Edwin M. Lee, the first Asian-American mayor of San Francisco, died suddenly early Tuesday morning. He was 65 years old.
The 43rd mayor of the city, Lee, died at 1:11 a.m. surrounded by relatives, friends and colleagues, according to a statement from the mayor's office. The cause of death was not disclosed immediately.
"Opponents may have disagreed with him about politics, but they all agree that our mayor was a good man with a good heart, he believed above all in building bridges and solving problems."
"Opponents may have disagreed with him about politics, but everyone agrees that our mayor was a good man with a good heart, he believed above all in building bridges and solving problems."
At a press conference on Tuesday, Dr. Susan Ehrlich, general director of Zuckerberg San Francisco General Hospital, said Lee arrived by ambulance shortly after 10 p.m. on Monday in critical condition. The staff tried measures to save his life for several hours before he died, he said.
Ehrlich said that Lee's family, which includes his wife, Anita, and their two daughters, Brianna and Tania, had asked that no further medical information be shared. at this time.
The Reverend Norman Fong, executive director of the Chinatown Community Development Center (Chinatown CDC), told NBC News that he was among those gathered at the hospital. Fong said he led a closing prayer for the mayor, whom he had known since the late 1970s.
Everyone was crying.
"He had some difficult challenges, because working with a city like San Francisco is not easy." Fong said. "But he worked hard all the time, it's a great loss not only for the Chinese community, but for all of San Francisco, because he did some things."
Condolences went back to Lee, who was named mayor in January 2011 to end the term of Gavin Newsom, who resigned to become California's lieutenant governor. He was elected in November 2011 and again in 2015.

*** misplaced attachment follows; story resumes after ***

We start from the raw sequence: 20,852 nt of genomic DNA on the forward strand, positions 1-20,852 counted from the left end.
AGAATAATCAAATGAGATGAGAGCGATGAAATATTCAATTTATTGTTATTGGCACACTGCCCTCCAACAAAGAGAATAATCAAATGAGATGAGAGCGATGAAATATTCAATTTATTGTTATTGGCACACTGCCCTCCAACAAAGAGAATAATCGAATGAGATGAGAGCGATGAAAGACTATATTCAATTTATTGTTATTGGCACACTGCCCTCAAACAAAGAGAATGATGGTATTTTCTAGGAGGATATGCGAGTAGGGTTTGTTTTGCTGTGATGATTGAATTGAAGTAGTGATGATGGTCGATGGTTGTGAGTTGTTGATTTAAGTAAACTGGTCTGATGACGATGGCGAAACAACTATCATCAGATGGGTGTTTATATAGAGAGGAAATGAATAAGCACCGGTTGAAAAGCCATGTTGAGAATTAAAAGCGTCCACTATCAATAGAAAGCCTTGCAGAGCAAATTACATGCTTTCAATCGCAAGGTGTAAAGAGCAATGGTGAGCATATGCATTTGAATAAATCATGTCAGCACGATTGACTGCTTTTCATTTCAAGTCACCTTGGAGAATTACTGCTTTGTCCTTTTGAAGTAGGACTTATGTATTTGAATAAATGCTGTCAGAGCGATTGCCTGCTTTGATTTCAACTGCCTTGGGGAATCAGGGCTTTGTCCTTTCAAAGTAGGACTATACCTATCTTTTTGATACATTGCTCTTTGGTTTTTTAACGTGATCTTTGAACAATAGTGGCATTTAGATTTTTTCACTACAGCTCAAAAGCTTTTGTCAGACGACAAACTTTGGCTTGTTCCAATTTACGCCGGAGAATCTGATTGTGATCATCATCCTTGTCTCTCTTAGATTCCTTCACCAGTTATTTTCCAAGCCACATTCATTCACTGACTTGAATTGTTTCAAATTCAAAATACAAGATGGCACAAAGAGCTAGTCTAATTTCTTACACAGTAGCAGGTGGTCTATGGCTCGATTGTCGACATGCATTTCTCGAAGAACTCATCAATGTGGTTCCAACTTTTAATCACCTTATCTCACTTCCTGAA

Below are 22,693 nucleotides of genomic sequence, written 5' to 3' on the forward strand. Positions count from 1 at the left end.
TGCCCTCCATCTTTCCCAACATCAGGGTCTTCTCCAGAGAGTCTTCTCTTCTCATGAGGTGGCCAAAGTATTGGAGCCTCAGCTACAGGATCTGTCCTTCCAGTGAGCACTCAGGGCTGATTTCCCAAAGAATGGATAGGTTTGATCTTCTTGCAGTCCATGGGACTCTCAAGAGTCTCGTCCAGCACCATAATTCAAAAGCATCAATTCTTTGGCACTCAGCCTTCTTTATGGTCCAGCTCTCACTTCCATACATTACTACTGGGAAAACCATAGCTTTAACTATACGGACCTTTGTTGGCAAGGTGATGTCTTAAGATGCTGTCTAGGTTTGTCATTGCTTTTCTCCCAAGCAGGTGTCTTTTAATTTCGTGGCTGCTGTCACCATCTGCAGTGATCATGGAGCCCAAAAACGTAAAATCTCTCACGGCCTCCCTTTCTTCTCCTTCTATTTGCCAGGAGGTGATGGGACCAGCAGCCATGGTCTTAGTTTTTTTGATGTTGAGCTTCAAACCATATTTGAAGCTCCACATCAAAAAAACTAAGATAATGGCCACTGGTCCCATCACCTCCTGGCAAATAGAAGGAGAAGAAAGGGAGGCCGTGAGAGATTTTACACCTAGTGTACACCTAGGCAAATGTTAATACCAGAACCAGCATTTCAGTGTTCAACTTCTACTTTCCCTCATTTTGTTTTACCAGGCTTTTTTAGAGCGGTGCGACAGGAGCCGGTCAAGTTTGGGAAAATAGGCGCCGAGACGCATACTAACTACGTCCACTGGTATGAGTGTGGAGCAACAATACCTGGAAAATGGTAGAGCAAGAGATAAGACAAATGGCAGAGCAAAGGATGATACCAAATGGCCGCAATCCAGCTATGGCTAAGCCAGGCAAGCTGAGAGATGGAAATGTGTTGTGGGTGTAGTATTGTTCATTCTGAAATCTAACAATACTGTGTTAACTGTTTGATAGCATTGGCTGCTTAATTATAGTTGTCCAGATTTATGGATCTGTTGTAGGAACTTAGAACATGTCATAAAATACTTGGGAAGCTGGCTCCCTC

San Francisco Board of Supervisors chairman, London Breed, who is now acting mayor, said the flags on San Francisco will fly half a crew for 30 days. Multiple transit agencies in the San Francisco Bay area momentarily interrupted the service on Tuesday in his memory.
Lee was born in Seattle and was the son of working-class immigrants of Chinese descent who grew up in public housing, Breed said at a news conference. Tuesday. Lee's mother was a seamstress, her father a veteran who died while Lee was a teenager.
"They instilled in him humility and disinterest. that he maintained throughout his life, "said Breed, who added that, like Lee, she also grew up in public housing.
Lee graduated from Bowdoin College in 1974, which he attended with a scholarship, and from Boalt Hall School of Law at the University of California, Berkeley, in 1978, according to the website of the mayor's office and Breed.
Lee worked for the Asian Law Caucus of San Francisco, a legal and civil rights group now known as Asians. Advancing Justice-Caucus of Asian law, from 1976 to 1989, according to a statement by the nonprofit organization. He began as a paralegal and later became an administrative lawyer, advocating for affordable housing and workers' rights in the Bay Area.